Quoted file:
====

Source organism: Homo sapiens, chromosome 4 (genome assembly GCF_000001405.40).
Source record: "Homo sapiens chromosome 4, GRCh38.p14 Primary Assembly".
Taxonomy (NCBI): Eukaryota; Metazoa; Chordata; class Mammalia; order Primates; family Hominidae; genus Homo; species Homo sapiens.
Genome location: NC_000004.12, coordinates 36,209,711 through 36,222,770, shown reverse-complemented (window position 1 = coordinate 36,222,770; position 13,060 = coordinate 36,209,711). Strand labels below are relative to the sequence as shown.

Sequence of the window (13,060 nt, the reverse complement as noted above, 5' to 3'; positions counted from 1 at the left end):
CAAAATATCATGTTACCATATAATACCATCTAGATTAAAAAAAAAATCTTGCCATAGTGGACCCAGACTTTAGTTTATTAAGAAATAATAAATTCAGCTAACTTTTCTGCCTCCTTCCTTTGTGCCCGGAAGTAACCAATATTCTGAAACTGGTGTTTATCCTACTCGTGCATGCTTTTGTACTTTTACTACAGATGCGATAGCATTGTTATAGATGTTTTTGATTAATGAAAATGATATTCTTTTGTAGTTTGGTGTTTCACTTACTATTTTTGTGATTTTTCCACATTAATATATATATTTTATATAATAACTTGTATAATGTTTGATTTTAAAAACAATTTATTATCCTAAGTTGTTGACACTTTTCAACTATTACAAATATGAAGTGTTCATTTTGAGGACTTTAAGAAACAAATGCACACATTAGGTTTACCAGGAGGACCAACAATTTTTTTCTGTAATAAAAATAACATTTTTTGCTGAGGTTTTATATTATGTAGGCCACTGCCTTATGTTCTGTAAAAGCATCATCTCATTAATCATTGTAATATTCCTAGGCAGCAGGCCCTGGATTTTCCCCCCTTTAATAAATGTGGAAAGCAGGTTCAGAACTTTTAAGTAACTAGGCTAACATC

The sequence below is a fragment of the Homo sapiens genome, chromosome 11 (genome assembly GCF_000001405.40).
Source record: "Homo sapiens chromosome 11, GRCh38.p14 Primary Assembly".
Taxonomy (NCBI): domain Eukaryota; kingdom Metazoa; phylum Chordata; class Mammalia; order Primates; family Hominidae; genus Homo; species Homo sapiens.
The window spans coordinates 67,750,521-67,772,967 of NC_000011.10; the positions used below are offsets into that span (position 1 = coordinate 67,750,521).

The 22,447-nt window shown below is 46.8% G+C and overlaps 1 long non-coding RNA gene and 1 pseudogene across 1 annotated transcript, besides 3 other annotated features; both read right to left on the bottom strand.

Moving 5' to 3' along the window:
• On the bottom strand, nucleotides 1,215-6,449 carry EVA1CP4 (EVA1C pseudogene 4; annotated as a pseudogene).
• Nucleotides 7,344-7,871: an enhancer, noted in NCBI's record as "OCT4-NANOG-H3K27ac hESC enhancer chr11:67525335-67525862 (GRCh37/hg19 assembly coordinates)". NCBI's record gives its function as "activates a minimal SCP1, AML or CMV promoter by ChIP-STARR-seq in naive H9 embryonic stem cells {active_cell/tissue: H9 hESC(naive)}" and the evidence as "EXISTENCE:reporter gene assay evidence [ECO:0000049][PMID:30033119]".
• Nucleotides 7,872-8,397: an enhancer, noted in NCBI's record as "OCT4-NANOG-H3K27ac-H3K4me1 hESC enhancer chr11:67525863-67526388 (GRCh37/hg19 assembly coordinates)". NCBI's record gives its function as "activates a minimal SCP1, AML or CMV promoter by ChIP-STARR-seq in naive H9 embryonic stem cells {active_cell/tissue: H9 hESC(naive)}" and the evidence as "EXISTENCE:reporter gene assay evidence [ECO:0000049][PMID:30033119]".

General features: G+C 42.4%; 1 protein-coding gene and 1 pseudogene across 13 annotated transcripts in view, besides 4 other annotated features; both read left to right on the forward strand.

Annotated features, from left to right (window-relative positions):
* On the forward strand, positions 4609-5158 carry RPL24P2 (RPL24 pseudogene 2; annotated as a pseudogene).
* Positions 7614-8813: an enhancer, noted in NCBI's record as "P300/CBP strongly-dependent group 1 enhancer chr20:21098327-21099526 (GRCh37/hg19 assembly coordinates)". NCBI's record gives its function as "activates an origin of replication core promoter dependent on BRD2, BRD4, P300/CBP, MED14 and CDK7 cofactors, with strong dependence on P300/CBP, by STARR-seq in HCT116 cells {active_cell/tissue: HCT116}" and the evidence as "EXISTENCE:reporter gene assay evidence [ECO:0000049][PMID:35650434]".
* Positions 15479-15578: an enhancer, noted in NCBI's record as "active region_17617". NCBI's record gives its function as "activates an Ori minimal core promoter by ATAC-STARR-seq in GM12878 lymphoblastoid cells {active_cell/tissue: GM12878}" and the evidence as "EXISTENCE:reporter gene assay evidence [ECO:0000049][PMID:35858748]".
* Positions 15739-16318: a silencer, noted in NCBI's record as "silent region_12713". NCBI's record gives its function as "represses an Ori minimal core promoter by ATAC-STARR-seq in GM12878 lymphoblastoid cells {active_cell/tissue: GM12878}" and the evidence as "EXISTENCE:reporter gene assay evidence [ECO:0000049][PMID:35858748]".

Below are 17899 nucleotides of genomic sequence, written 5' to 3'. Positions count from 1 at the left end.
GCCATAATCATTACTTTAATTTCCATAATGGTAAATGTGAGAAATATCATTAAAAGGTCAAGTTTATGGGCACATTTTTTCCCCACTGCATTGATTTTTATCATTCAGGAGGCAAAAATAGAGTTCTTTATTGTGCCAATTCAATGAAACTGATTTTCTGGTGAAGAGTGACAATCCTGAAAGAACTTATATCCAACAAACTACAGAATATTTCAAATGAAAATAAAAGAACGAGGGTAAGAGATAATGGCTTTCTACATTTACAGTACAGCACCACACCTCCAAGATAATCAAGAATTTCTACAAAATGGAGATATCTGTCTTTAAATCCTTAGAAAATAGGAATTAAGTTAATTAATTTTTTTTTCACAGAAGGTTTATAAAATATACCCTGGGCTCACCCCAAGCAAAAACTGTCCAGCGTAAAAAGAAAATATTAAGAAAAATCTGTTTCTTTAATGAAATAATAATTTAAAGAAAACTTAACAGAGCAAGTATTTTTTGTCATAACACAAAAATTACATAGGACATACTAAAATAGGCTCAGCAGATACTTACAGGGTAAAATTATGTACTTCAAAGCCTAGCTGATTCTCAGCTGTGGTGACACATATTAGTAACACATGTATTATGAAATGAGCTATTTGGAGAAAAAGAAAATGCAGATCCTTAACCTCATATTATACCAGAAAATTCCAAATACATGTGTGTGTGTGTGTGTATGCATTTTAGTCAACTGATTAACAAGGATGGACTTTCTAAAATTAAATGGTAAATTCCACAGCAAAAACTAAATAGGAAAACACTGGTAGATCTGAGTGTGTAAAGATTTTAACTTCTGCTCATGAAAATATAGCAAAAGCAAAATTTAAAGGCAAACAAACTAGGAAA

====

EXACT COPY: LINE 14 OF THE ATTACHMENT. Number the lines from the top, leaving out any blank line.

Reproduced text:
• Nucleotides 7,344-7,871: an enhancer, noted in NCBI's record as "OCT4-NANOG-H3K27ac hESC enhancer chr11:67525335-67525862 (GRCh37/hg19 assembly coordinates)". NCBI's record gives its function as "activates a minimal SCP1, AML or CMV promoter by ChIP-STARR-seq in naive H9 embryonic stem cells {active_cell/tissue: H9 hESC(naive)}" and the evidence as "EXISTENCE:reporter gene assay evidence [ECO:0000049][PMID:30033119]".